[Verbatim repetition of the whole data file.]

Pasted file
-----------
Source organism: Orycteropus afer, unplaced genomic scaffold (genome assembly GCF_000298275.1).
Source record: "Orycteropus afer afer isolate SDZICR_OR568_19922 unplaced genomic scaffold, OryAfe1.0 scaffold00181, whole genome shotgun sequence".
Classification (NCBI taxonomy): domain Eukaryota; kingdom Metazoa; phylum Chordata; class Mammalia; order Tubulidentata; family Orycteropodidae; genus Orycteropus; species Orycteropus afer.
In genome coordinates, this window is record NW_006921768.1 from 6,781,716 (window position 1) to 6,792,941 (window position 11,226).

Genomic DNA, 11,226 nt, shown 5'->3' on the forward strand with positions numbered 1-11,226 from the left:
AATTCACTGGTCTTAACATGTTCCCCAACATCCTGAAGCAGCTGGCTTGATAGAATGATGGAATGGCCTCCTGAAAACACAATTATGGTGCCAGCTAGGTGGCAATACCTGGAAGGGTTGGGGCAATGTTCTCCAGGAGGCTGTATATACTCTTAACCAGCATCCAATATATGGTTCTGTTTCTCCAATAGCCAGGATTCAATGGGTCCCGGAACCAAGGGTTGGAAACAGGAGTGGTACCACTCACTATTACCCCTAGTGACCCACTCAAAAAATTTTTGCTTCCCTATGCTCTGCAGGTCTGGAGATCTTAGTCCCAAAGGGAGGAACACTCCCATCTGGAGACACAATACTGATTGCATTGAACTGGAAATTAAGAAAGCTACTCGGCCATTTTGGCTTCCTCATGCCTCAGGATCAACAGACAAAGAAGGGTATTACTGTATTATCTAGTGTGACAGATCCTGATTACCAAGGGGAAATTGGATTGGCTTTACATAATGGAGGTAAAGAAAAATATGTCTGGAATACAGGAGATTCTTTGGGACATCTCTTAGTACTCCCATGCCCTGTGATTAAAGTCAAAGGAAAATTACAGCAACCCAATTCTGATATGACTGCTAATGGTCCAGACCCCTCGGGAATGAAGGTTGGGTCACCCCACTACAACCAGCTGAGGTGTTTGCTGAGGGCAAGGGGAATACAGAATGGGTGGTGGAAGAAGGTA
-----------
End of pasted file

Source organism: Orycteropus afer, unplaced genomic scaffold (genome assembly GCF_000298275.1).
Source record: "Orycteropus afer afer isolate SDZICR_OR568_19922 unplaced genomic scaffold, OryAfe1.0 scaffold00181, whole genome shotgun sequence".
Classification (NCBI taxonomy): domain Eukaryota; kingdom Metazoa; phylum Chordata; class Mammalia; order Tubulidentata; family Orycteropodidae; genus Orycteropus; species Orycteropus afer.
In genome coordinates, this window is record NW_006921768.1 from 6,781,716 (window position 1) to 6,792,941 (window position 11,226).

Genomic DNA, 11,226 nt, shown 5'->3' on the forward strand with positions numbered 1-11,226 from the left:
AATTCACTGGTCTTAACATGTTCCCCAACATCCTGAAGCAGCTGGCTTGATAGAATGATGGAATGGCCTCCTGAAAACACAATTATGGTGCCAGCTAGGTGGCAATACCTGGAAGGGTTGGGGCAATGTTCTCCAGGAGGCTGTATATACTCTTAACCAGCATCCAATATATGGTTCTGTTTCTCCAATAGCCAGGATTCAATGGGTCCCGGAACCAAGGGTTGGAAACAGGAGTGGTACCACTCACTATTACCCCTAGTGACCCACTCAAAAAATTTTTGCTTCCCTATGCTCTGCAGGTCTGGAGATCTTAGTCCCAAAGGGAGGAACACTCCCATCTGGAGACACAATACTGATTGCATTGAACTGGAAATTAAGAAAGCTACTCGGCCATTTTGGCTTCCTCATGCCTCAGGATCAACAGACAAAGAAGGGTATTACTGTATTATCTAGTGTGACAGATCCTGATTACCAAGGGGAAATTGGATTGGCTTTACATAATGGAGGTAAAGAAAAATATGTCTGGAATACAGGAGATTCTTTGGGACATCTCTTAGTACTCCCATGCCCTGTGATTAAAGTCAAAGGAAAATTACAGCAACCCAATTCTGATATGACTGCTAATGGTCCAGACCCCTCGGGAATGAAGGTTGGGTCACCCCACTACAACCAGCTGAGGTGTTTGCTGAGGGCAAGGGGAATACAGAATGGGTGGTGGAAGAAGGTA